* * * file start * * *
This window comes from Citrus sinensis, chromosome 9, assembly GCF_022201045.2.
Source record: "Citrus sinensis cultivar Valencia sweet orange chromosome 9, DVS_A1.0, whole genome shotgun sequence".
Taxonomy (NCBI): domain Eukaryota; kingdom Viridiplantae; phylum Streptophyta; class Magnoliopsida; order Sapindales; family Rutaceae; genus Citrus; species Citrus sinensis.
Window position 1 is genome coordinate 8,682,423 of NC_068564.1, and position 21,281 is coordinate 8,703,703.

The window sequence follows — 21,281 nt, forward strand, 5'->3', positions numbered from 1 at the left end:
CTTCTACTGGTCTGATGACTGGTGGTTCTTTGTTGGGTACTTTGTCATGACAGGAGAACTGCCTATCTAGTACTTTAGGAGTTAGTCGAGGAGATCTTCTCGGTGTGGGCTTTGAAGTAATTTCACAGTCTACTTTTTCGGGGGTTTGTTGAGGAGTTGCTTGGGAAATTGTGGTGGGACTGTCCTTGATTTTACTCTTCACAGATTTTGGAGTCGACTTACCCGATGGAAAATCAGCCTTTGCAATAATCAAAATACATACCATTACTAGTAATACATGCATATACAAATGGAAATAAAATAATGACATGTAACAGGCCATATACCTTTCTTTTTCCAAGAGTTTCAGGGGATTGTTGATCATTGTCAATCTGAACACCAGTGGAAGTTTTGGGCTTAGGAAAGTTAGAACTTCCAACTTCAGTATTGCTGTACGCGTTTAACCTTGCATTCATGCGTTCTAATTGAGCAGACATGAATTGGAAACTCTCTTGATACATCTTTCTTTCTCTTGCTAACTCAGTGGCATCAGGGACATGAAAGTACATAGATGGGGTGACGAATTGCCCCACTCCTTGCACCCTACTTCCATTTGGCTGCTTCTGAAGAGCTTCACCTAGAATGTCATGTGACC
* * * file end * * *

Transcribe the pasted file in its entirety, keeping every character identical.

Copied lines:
This window comes from Citrus sinensis, chromosome 9, assembly GCF_022201045.2.
Source record: "Citrus sinensis cultivar Valencia sweet orange chromosome 9, DVS_A1.0, whole genome shotgun sequence".
Taxonomy (NCBI): domain Eukaryota; kingdom Viridiplantae; phylum Streptophyta; class Magnoliopsida; order Sapindales; family Rutaceae; genus Citrus; species Citrus sinensis.
Window position 1 is genome coordinate 8,682,423 of NC_068564.1, and position 21,281 is coordinate 8,703,703.

The window sequence follows — 21,281 nt, forward strand, 5'->3', positions numbered from 1 at the left end:
CTTCTACTGGTCTGATGACTGGTGGTTCTTTGTTGGGTACTTTGTCATGACAGGAGAACTGCCTATCTAGTACTTTAGGAGTTAGTCGAGGAGATCTTCTCGGTGTGGGCTTTGAAGTAATTTCACAGTCTACTTTTTCGGGGGTTTGTTGAGGAGTTGCTTGGGAAATTGTGGTGGGACTGTCCTTGATTTTACTCTTCACAGATTTTGGAGTCGACTTACCCGATGGAAAATCAGCCTTTGCAATAATCAAAATACATACCATTACTAGTAATACATGCATATACAAATGGAAATAAAATAATGACATGTAACAGGCCATATACCTTTCTTTTTCCAAGAGTTTCAGGGGATTGTTGATCATTGTCAATCTGAACACCAGTGGAAGTTTTGGGCTTAGGAAAGTTAGAACTTCCAACTTCAGTATTGCTGTACGCGTTTAACCTTGCATTCATGCGTTCTAATTGAGCAGACATGAATTGGAAACTCTCTTGATACATCTTTCTTTCTCTTGCTAACTCAGTGGCATCAGGGACATGAAAGTACATAGATGGGGTGACGAATTGCCCCACTCCTTGCACCCTACTTCCATTTGGCTGCTTCTGAAGAGCTTCACCTAGAATGTCATGTGACC